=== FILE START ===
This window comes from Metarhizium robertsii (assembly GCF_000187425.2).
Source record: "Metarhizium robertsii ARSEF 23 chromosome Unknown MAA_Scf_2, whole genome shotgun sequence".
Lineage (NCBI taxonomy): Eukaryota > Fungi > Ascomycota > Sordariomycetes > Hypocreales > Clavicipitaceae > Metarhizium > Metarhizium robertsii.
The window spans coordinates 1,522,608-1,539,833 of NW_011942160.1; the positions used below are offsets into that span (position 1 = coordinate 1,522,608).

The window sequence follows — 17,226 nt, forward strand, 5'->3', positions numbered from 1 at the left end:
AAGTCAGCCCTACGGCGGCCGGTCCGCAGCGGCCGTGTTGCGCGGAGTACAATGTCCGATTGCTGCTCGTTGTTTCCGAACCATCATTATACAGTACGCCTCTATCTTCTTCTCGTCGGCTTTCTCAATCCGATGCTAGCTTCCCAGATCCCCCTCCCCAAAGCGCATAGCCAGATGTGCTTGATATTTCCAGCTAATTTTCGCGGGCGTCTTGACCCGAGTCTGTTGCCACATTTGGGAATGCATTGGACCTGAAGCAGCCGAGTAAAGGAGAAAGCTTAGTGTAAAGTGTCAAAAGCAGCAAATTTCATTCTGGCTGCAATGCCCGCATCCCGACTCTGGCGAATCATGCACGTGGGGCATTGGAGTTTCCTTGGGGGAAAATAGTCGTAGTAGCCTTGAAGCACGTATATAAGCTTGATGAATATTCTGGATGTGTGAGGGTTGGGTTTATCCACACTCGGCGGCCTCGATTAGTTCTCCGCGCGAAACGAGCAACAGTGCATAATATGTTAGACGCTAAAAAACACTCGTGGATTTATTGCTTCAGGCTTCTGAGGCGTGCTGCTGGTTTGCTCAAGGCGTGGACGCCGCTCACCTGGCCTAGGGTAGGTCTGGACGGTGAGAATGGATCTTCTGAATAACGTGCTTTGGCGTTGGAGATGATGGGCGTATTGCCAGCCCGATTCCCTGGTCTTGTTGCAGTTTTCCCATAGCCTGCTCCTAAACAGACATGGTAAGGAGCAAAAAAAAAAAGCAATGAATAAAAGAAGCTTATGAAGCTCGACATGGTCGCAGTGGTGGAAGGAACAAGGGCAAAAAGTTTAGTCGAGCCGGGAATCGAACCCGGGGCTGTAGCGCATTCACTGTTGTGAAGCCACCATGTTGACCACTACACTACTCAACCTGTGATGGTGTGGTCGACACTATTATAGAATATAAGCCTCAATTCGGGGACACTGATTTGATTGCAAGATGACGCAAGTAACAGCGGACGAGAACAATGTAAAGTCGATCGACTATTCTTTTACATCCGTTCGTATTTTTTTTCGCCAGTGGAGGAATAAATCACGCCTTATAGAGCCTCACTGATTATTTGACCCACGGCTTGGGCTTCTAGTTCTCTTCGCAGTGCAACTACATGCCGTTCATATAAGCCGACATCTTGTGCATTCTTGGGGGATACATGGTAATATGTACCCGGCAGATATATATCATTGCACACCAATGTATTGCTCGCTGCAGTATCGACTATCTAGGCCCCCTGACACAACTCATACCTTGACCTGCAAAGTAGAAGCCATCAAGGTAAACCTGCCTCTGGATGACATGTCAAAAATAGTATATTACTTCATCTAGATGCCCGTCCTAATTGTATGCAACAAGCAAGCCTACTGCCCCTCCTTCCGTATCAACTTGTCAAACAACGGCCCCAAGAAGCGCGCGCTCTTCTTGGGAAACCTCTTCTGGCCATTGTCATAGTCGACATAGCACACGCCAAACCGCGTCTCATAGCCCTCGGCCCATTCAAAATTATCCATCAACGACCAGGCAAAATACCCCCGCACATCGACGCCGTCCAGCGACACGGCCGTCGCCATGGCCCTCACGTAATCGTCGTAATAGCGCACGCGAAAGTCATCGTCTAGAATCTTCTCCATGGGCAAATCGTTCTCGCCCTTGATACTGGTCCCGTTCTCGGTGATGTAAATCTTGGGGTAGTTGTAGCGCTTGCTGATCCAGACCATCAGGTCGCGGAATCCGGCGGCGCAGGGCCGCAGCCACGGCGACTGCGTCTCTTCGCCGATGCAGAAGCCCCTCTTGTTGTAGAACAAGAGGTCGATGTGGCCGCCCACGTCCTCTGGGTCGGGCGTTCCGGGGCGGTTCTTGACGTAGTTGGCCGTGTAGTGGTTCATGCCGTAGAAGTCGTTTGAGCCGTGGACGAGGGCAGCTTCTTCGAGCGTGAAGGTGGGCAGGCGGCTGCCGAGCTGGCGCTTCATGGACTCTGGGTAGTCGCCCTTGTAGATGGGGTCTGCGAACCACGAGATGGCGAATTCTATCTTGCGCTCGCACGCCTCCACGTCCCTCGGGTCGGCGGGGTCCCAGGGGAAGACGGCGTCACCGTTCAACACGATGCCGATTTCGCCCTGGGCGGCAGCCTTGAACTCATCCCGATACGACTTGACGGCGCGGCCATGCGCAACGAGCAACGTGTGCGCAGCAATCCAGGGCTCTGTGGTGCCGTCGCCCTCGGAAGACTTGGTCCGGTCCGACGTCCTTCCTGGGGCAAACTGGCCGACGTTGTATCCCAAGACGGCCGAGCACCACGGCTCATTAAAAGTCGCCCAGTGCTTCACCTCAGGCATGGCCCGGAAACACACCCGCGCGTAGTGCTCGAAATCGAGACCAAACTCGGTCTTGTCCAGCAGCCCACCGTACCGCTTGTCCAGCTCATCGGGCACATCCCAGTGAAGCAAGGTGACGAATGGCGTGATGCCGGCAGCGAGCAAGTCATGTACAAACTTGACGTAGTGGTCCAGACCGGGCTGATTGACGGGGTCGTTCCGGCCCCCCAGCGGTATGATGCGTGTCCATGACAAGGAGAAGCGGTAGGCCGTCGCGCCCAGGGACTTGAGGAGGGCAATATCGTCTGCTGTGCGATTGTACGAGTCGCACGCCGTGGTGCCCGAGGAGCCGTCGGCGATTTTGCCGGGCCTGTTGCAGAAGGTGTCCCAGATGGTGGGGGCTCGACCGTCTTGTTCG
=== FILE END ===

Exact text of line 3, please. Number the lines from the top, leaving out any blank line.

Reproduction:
Lineage (NCBI taxonomy): Eukaryota > Fungi > Ascomycota > Sordariomycetes > Hypocreales > Clavicipitaceae > Metarhizium > Metarhizium robertsii.